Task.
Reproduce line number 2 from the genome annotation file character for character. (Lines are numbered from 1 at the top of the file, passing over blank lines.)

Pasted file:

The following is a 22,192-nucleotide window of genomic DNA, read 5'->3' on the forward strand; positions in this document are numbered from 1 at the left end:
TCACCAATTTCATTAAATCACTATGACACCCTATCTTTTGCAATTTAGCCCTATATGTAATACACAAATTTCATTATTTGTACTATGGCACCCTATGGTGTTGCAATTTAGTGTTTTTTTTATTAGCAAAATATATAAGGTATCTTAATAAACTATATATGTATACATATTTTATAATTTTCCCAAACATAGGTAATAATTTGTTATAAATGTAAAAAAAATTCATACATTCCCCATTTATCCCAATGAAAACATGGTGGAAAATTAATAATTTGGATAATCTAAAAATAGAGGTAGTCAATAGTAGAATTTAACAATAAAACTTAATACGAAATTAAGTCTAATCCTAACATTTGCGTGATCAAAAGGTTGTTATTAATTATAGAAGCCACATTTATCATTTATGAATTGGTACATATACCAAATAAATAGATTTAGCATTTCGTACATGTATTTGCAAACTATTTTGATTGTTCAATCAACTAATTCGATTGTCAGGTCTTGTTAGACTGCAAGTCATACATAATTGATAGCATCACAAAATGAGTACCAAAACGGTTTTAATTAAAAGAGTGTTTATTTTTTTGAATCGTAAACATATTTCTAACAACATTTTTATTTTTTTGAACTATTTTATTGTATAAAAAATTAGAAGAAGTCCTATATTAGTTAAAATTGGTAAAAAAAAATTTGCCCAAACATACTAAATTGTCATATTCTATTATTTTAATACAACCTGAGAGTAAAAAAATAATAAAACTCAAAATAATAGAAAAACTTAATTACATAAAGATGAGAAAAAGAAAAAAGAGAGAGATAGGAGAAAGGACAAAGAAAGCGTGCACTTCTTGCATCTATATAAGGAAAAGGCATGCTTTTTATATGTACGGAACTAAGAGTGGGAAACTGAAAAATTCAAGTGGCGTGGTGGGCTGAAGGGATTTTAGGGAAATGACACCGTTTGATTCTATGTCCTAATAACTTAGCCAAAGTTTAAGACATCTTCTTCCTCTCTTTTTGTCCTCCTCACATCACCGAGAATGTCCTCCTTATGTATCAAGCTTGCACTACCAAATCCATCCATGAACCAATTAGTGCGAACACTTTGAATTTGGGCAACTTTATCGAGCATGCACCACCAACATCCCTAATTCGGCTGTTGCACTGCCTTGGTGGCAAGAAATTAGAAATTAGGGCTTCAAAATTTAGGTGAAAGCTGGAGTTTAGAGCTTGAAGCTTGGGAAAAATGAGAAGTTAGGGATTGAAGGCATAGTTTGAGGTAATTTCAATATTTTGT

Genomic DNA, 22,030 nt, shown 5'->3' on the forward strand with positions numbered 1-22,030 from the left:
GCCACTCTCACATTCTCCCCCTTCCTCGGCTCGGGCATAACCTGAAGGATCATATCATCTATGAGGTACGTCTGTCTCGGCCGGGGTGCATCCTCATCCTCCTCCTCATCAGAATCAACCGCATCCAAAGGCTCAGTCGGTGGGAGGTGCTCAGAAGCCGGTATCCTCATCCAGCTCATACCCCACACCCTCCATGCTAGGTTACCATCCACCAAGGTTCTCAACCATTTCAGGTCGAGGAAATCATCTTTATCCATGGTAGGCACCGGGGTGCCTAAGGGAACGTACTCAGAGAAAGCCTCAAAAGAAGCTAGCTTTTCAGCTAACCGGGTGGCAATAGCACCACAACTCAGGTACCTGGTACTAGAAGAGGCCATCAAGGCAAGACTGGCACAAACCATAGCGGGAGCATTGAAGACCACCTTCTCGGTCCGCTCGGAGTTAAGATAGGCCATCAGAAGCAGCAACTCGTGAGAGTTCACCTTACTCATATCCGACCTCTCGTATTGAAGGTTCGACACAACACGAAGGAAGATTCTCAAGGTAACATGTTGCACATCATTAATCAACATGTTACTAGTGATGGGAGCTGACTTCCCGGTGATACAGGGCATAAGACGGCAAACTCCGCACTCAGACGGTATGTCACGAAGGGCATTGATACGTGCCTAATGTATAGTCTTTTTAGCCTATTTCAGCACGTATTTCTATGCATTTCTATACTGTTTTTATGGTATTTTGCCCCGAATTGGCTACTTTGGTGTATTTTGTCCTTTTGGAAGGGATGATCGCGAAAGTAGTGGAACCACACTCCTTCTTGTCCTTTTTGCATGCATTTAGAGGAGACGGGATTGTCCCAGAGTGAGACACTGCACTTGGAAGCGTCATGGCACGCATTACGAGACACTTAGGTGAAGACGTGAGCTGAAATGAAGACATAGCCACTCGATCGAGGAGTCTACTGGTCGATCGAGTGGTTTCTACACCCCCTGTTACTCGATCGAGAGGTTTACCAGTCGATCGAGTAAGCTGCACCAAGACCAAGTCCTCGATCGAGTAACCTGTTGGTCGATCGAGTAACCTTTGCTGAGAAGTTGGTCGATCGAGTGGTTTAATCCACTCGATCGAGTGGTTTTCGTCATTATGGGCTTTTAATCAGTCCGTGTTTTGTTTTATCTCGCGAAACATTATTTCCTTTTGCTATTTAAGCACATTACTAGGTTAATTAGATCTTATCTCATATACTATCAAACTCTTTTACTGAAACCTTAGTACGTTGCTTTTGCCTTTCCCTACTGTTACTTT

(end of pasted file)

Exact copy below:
TCACCAATTTCATTAAATCACTATGACACCCTATCTTTTGCAATTTAGCCCTATATGTAATACACAAATTTCATTATTTGTACTATGGCACCCTATGGTGTTGCAATTTAGTGTTTTTTTTATTAGCAAAATATATAAGGTATCTTAATAAACTATATATGTATACATATTTTATAATTTTCCCAAACATAGGTAATAATTTGTTATAAATGTAAAAAAAATTCATACATTCCCCATTTATCCCAATGAAAACATGGTGGAAAATTAATAATTTGGATAATCTAAAAATAGAGGTAGTCAATAGTAGAATTTAACAATAAAACTTAATACGAAATTAAGTCTAATCCTAACATTTGCGTGATCAAAAGGTTGTTATTAATTATAGAAGCCACATTTATCATTTATGAATTGGTACATATACCAAATAAATAGATTTAGCATTTCGTACATGTATTTGCAAACTATTTTGATTGTTCAATCAACTAATTCGATTGTCAGGTCTTGTTAGACTGCAAGTCATACATAATTGATAGCATCACAAAATGAGTACCAAAACGGTTTTAATTAAAAGAGTGTTTATTTTTTTGAATCGTAAACATATTTCTAACAACATTTTTATTTTTTTGAACTATTTTATTGTATAAAAAATTAGAAGAAGTCCTATATTAGTTAAAATTGGTAAAAAAAAATTTGCCCAAACATACTAAATTGTCATATTCTATTATTTTAATACAACCTGAGAGTAAAAAAATAATAAAACTCAAAATAATAGAAAAACTTAATTACATAAAGATGAGAAAAAGAAAAAAGAGAGAGATAGGAGAAAGGACAAAGAAAGCGTGCACTTCTTGCATCTATATAAGGAAAAGGCATGCTTTTTATATGTACGGAACTAAGAGTGGGAAACTGAAAAATTCAAGTGGCGTGGTGGGCTGAAGGGATTTTAGGGAAATGACACCGTTTGATTCTATGTCCTAATAACTTAGCCAAAGTTTAAGACATCTTCTTCCTCTCTTTTTGTCCTCCTCACATCACCGAGAATGTCCTCCTTATGTATCAAGCTTGCACTACCAAATCCATCCATGAACCAATTAGTGCGAACACTTTGAATTTGGGCAACTTTATCGAGCATGCACCACCAACATCCCTAATTCGGCTGTTGCACTGCCTTGGTGGCAAGAAATTAGAAATTAGGGCTTCAAAATTTAGGTGAAAGCTGGAGTTTAGAGCTTGAAGCTTGGGAAAAATGAGAAGTTAGGGATTGAAGGCATAGTTTGAGGTAATTTCAATATTTTGT